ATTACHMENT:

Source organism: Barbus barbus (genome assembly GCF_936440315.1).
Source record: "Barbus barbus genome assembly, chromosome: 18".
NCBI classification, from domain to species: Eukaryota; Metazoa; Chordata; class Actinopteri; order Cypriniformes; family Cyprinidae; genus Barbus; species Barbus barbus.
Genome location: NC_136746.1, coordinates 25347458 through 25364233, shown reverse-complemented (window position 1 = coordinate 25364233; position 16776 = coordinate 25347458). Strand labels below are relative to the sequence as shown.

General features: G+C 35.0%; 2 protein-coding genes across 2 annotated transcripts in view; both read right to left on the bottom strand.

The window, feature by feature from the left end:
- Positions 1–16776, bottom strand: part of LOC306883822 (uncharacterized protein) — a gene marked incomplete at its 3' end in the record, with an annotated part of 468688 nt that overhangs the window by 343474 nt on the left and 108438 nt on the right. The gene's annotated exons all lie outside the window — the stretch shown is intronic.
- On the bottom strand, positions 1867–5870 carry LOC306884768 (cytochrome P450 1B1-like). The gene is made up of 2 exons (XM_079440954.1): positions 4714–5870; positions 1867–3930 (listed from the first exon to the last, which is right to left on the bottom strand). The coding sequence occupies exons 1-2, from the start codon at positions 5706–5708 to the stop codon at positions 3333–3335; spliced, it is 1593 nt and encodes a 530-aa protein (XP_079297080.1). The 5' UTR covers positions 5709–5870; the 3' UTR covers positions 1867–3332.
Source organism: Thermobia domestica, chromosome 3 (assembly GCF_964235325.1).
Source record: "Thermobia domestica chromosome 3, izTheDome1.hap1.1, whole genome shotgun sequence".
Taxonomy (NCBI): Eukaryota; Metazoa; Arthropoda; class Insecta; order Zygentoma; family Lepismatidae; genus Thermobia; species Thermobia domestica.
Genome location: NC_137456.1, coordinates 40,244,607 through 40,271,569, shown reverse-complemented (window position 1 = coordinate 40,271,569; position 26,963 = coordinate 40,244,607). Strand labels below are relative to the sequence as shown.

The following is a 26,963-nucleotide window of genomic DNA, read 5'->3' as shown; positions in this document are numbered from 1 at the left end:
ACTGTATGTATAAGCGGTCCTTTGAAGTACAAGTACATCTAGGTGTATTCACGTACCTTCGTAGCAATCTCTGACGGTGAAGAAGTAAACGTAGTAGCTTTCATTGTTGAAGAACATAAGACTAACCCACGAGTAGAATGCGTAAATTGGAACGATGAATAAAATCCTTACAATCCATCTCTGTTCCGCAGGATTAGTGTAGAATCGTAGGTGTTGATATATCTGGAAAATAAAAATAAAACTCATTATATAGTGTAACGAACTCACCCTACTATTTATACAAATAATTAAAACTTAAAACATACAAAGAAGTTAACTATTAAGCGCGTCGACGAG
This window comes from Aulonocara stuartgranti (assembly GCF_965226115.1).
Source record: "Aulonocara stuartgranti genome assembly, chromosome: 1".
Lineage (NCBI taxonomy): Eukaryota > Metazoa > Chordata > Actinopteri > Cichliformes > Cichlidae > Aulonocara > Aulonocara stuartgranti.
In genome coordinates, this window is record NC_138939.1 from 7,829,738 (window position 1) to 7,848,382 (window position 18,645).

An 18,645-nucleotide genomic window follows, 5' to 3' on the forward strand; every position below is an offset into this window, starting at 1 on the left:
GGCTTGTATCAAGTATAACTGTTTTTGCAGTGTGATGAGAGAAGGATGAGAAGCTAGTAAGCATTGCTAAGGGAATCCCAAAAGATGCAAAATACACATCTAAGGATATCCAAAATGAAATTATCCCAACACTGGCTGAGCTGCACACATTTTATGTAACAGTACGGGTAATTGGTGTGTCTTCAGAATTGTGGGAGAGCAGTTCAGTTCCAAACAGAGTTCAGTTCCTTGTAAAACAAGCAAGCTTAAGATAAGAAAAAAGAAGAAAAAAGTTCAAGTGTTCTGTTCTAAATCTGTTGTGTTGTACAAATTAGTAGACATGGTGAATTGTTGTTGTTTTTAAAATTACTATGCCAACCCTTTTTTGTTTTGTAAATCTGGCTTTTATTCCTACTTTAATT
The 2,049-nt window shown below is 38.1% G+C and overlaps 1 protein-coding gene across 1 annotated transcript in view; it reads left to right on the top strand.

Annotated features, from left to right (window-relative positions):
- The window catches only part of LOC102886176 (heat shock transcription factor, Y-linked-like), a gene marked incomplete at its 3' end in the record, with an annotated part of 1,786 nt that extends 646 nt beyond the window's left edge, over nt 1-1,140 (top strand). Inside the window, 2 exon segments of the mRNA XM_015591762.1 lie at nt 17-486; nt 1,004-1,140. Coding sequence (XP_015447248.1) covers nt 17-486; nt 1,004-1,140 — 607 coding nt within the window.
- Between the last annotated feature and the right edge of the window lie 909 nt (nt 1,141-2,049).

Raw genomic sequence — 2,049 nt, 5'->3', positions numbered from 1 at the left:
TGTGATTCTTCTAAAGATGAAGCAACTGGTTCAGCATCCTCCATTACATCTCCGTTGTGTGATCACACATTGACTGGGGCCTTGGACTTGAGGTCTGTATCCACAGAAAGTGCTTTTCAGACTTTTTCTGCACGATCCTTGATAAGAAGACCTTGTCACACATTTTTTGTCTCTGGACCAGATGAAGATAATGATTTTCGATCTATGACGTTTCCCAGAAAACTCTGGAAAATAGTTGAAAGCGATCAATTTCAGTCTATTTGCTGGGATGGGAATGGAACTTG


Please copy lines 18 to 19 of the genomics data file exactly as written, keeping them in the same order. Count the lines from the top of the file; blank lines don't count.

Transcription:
In genome coordinates, this window is record NC_138939.1 from 7,829,738 (window position 1) to 7,848,382 (window position 18,645).

An 18,645-nucleotide genomic window follows, 5' to 3' on the forward strand; every position below is an offset into this window, starting at 1 on the left: